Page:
2.08: INJURED OR LEAVING PLAYERS: If a player starts the game, they must finish the game, or they are considered an automatic out when they are due up (unless they are injured). If the team has a substitute, they can sub him into the game in place of the leaving or hurt player. If a player leaves the game with an injury they MAY NOT rejoin the game and must wait for the beginning of the next game. If a three-person team suffers an injury they may be allowed to continue to compete in that game or for the remainder of the tournament as a two-player team (if they choose to go onward).



3.00: SPEED LIMITS: Pitching is medium-pitch style. Whether a pitch is too fast is up to the discretion of the batter. Rule of thumb: pitches need to be no more than 55mph.

3.01: GRIPS AND THROW: Any type of throw, overhand or underhand is allowed. Any type of grip is allowed, but no deforming or altering the ball. No “loading” the ball with rocks, dirt or other debris.

3.02: BALKS: Runners cannot leadoff, therefore there is no picking-off runners. So a situation for a balk is nonexistent. However, pitchers must have their foot in contact with the pitching rubber before they release the ball when pitching.

A balk is possible if a base runner is attempting to steal a base (see rule 6.02) and the pitcher stops pitching after starting the motion. This is a balk and the base runner will be awarded the base and that will count as the team's steal. Once a pitcher begin's their motion to pitch, they must commit to the action. As such, when a base runner declares their intent to steal and a pitcher abandons their pitch after starting the motion - this qualifies as a balk. 

3.03: PITCHER BALL IN HAND: Pitchers may have ONE ball in hand, which is the one he/she is pitching. Offensive team may call this violation if the pitcher has more than one ball, and, if called, is an automatic ball. If the play results in favor of the offense (i.e., base hit or HR), the offensive team does not need to call the violation out. The pitcher or defensive team may NOT overrule a hit or other favorable offensive result by invoking the “ball in hand” rule. It’s purely the offense’s call. Balls in a pitcher’s pocket or clothing do not count as “in-hand”.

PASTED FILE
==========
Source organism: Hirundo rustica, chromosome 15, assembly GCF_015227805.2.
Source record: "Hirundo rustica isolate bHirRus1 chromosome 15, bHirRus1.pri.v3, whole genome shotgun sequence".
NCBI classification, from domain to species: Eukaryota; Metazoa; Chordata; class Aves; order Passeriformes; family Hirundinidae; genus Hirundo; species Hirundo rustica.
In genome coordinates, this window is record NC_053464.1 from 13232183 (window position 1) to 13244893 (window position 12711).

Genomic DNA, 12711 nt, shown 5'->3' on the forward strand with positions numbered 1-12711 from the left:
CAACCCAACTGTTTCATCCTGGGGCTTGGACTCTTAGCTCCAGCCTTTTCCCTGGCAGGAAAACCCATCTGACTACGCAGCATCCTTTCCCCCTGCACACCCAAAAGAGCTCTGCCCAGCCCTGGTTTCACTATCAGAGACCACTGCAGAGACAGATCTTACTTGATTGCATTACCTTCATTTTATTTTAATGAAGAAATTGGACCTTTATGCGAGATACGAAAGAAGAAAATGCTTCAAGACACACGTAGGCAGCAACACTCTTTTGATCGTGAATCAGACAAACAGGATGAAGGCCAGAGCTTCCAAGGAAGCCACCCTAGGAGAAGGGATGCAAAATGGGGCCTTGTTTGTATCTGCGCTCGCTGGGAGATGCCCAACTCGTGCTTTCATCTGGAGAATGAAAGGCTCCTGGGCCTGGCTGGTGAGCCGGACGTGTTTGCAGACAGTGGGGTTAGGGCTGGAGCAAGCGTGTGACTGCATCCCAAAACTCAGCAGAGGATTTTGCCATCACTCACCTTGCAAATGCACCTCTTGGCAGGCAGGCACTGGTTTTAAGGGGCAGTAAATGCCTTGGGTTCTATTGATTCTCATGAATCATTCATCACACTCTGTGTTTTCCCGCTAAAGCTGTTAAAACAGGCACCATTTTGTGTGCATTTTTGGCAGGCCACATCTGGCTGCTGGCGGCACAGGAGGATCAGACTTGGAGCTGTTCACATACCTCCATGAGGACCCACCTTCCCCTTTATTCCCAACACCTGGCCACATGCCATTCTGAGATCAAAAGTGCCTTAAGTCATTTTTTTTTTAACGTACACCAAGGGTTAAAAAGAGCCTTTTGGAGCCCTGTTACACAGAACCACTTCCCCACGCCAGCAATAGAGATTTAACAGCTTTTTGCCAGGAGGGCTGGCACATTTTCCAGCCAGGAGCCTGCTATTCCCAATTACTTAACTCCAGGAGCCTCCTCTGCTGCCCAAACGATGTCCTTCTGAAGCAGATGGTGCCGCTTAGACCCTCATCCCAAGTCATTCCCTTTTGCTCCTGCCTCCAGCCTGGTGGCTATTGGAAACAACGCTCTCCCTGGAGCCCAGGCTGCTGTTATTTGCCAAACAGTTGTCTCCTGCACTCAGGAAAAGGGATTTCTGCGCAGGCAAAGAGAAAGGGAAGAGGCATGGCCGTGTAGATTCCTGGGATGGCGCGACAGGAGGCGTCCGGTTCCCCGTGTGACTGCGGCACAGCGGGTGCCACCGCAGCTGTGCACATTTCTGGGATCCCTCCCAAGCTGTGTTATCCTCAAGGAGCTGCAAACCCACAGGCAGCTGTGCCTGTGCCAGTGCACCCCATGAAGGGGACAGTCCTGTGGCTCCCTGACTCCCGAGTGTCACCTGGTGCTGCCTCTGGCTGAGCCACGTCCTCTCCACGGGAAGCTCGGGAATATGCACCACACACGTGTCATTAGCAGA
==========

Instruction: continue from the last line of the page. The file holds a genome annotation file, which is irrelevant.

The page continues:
3.04: BALLS IN PLAY: It is the pitcher’s (defense’s) responsibility to make sure the field of play is clear of extra balls. A batted ball that hits any ball or ball bucket in the field of play (fair territory) is a LIVE ball.

3.05: WARMUP PITCHING: Pitchers coming into a game as a reliever may only throw a maximum of 10 warm up pitches.

3.06: PITCHING ROTATION: If a pitcher throws in a game they cannot throw in the next game, this is regardless of the amount of innings pitched. Example: for a four game series, if you pitch in the first game, you wouldn't pitch in the second game at all, but could pitch in the third or fourth game. 


4.01: No Bunting

4.01: Any interference with fielders making plays is an automatic out.

4.02: No Stopping potential strikes by leaning into them intentionally or stopping them with the elbow or hand or any other part of the body. The umpire or opposing teams will enforce this. First offense is a warning, second offense would result in called strike. Any offense after that will be called automatic strikeout thereafter for that team for each occurrence.

4.03: LINEUP: Teams may bat a minimum of 3 players, and a maximum of 6. Batters must stop batting practice once it is time for the scheduled game or when the umpire declares the game to start.

4.04: FIELDING: Fielding positions may be changed at the discretion of the defense. Teams may only have 3 fielders other than the pitcher. All fielders must stay in fair territory until batter makes contact with the ball. No fielders can play closer to the plate than the pitcher’s mound. Fielders can make plays on any ball in field of play. Out of play is considered behind the backstop, past the outfield fence and beyond the foul lines on the adjacent fields. Any plays made beyond those boundaries do not count.